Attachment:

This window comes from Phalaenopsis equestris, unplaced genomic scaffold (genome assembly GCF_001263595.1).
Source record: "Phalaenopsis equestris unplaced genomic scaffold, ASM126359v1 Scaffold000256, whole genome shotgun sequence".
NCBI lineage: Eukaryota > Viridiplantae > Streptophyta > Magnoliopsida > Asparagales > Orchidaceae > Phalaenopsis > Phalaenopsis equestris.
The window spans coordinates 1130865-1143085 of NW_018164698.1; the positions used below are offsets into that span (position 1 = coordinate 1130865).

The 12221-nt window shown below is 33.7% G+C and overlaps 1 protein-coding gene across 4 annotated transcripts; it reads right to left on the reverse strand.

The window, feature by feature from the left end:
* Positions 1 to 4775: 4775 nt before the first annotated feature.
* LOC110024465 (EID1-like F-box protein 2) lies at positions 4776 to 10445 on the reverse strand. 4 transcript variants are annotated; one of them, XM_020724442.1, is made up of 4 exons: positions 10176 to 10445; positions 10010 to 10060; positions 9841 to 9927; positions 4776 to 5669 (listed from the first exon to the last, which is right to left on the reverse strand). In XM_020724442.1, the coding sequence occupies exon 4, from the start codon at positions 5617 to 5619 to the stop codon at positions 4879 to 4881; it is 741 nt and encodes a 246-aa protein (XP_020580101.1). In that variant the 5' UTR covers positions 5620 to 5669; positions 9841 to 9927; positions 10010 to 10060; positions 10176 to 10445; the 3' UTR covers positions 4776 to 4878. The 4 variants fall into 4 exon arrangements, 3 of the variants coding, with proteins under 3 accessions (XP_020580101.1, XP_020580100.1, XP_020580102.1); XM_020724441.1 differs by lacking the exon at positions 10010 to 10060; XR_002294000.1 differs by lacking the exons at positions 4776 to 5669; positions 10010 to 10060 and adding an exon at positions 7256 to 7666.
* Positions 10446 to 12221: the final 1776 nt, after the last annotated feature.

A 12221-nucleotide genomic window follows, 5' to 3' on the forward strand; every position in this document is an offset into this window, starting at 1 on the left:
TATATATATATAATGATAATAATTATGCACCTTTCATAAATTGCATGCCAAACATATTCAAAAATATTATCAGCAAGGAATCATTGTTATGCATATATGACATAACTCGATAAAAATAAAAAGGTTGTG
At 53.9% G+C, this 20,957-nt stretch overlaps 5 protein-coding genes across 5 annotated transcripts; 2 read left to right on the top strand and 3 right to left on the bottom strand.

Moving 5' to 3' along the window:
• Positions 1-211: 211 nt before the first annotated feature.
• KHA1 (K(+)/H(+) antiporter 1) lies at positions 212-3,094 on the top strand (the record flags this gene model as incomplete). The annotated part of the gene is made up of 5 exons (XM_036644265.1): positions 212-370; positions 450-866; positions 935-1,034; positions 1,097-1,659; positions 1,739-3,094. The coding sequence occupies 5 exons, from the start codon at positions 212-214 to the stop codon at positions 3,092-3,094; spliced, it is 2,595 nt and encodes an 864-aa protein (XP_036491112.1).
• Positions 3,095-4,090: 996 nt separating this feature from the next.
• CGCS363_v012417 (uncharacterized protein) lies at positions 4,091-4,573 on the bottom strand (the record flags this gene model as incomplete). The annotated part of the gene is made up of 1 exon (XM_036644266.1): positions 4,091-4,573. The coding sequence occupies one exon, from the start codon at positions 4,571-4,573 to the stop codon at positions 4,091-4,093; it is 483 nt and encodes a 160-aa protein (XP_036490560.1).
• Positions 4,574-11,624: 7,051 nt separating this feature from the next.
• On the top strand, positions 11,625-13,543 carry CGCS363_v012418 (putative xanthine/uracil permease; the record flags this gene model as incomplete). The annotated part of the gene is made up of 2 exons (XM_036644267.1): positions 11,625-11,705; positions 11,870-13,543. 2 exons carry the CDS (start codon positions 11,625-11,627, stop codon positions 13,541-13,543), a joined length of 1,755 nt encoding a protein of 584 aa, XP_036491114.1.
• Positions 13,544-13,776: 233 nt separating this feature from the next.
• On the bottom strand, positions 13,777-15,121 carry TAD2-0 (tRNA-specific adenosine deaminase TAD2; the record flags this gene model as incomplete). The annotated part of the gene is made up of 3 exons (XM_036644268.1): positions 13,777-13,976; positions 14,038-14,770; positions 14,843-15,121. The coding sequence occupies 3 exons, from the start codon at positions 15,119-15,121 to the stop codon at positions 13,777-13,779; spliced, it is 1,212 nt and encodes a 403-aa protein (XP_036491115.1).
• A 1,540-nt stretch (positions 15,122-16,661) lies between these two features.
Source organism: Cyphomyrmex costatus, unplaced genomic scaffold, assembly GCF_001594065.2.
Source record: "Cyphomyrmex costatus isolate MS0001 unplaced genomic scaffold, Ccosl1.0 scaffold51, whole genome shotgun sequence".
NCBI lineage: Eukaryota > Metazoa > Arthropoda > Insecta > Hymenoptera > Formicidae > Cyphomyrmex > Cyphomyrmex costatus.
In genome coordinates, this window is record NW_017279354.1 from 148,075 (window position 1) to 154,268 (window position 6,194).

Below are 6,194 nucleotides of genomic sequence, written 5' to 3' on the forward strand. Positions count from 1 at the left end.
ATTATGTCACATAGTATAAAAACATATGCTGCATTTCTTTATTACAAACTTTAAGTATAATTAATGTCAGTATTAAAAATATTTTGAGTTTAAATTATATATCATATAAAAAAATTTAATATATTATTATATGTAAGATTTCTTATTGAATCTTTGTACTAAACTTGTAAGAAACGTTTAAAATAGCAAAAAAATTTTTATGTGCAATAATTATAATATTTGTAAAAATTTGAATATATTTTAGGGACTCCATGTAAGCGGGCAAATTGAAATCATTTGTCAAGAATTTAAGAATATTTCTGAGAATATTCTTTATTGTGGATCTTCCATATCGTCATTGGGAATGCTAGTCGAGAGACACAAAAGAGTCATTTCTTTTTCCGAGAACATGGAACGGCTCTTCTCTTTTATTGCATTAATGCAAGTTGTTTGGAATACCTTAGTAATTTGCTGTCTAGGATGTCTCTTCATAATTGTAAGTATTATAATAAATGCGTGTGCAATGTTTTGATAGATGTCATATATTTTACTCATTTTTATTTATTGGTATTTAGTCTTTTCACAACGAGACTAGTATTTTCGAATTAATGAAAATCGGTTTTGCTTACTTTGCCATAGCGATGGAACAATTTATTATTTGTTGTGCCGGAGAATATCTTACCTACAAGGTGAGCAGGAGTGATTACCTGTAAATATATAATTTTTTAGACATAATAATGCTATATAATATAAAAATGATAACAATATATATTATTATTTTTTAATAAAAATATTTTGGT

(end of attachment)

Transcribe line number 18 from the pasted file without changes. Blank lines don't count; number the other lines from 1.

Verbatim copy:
• Positions 4,574-11,624: 7,051 nt separating this feature from the next.